Whose Voice is it Anyway? Gender and Power in Ventriloquism
Last week I went with a friend of mine to see a performance by comedian and ventriloquist Nina Conti. I really cannot recommend her enough, and as with all her performances I was in stitches. Whilst I could easily fill this post waxing lyrical at her talents, there is (as always) as sociological element to her work. Firstly, elements of her performance demonstrate how displays of emotion have become cultural currency, particularly for women. Secondly, it engenders interesting questions regarding power dynamics in interaction; there is a contradiction between her ‘powerful’ role as leader of the interaction, and the power-less position of being female.
It has been noted both academically and in the media that comedy is gendered, most noteably with the lack of female comedians in the public eye. Explanations for this are often lazy or essentialist or both; perhaps, for example, women aren’t funny? Ignoring the so-called scientific or evolutionary explanations (most of which can be debunked), it is perhaps a truism that women’s humour tends to be female-focused. Female comedians often make jokes relating to that which is feminine, feminist or women-centred, that is assumed to appeal only to women.
Whilst this explanation is also limiting in scope, it is difficult to avoid the stereotype that women are far more likely and more comfortable in discussing emotions and describe personal experiences. This is evident in Nina’s performance: her primary sidekick ‘Monk’, a puppet monkey that she voices, acts as a third character and facilitates expressions of self-doubt and self-deprecation. At times Monk will make reference to her not being funny if something goes wrong with her act, and the audience find themselves laughing at her expense before remembering that she is saying them herself. It works beautifully: it is very funny and, at times, very moving. This is even more evident inConti’s documentary ‘Her Master’s Voice’, a self-reflective documentary that contains amongst others, a particularly emotional scene in which Monk (aka Nina’s right hand) asks if it is a coincidence that he came into her life when she had recently had an abortion. This is an example of the emotionalisation of society, or what Frank Furedi calls therapy culture, where disclosure of emotions is viewed as a source of strength and there is an incitement to public emotional displays. In Conti’s work humour is used as a way of dealing with pain: much like Susan Miller’s ‘My Left Breast’ or Eve Ensler’s “The Vagina Monologues”, the stage provides a space to express experiences of pain or oppression that is simultaneously public whilst being a self-made ‘safe space’.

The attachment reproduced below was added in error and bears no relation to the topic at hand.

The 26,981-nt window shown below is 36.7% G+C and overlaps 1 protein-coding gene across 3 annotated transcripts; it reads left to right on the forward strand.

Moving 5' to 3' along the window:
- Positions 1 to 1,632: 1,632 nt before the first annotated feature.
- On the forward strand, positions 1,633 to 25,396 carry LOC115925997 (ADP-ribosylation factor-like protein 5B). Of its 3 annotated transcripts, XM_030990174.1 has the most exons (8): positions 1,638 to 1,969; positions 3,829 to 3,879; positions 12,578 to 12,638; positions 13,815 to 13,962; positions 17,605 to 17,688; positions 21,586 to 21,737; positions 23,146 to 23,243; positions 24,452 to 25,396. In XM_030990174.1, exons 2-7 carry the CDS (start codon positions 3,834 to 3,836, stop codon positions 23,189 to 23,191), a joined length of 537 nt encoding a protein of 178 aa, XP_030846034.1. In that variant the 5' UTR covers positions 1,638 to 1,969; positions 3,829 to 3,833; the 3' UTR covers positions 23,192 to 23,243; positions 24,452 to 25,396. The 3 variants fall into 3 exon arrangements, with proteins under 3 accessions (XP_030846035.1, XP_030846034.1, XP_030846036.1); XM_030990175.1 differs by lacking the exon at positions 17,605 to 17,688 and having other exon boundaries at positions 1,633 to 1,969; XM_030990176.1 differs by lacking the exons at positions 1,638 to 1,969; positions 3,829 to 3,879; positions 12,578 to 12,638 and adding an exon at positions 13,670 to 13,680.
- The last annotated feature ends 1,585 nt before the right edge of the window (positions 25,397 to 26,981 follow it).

The relationship between a performer and his or her audience is fundamentally, one of power. In (yet another) article about the dearth of female comedians, Michele A’Court highlights a key way in which society and culture is gendered with regards to comedy. In offering explanations for women’s absence in comedy she states:
“The comic is the most powerful person in the room – the one with all the ideas and the opinions and the microphone. Women are socialised…to facilitate power, rather than be the one with the power.”
It is this imbalance of power that was so striking about Conti’s performance. As A’Court implies above, whilst there is an intense vulnerability to performing stand up, by getting up on the stage with the microphone and the opinion the comedian is in control of the interaction. Whilst Conti does not use her opinions as part of the act, her control over the interaction is at times almost problematic. One of her most ingenious acts involves a ventriloquist mask, enabling her to use a member of the audience as a living, breathing (and reacting) puppet (watch the video here). Theatrically it is genius; she has a conversation with a male audience member but does both halves of the conversation. In this way she has complete control over him – putting words in his mouth and thereby being able to control his actions. He is ‘desperate to show the audience his dance moves’, and even though the ‘real’ human under the mask is embarrassed and reluctant to perform said dance moves. Nina even brings attention to it, saying, “Are you sure? Your body language says you don’t want to”, and then making him say, “No, no, I want to!”. She removes any notion of consent the audience member gives, and makes that into the joke. I am in no way criticising this directly as I think it is very cleverly and well done, and she does genuinely seem concerned that they may not be okay with it. What it raised for my friend and I was a simple question: would we find it funny if she was an (old) man, rather than a small, slender, white woman? Her inherently power-less position makes it acceptable for her to act in a way that is dominating and powerful.
My friend and I continue to debate this. Is it subversive of patriarchal norms? Is it challenging the culture surrounding female comedians? Or is it problematic for its lack of gender translatability?
Boal, A. (2006) The Aesthetics of the Oppressed, London: Routledge.
Poole, S. (2007) Voicing the Non-Place: Precarious Theatre in a Women’s Prison, Feminist Review, 87 (Italian Feminisms) pp. 141-152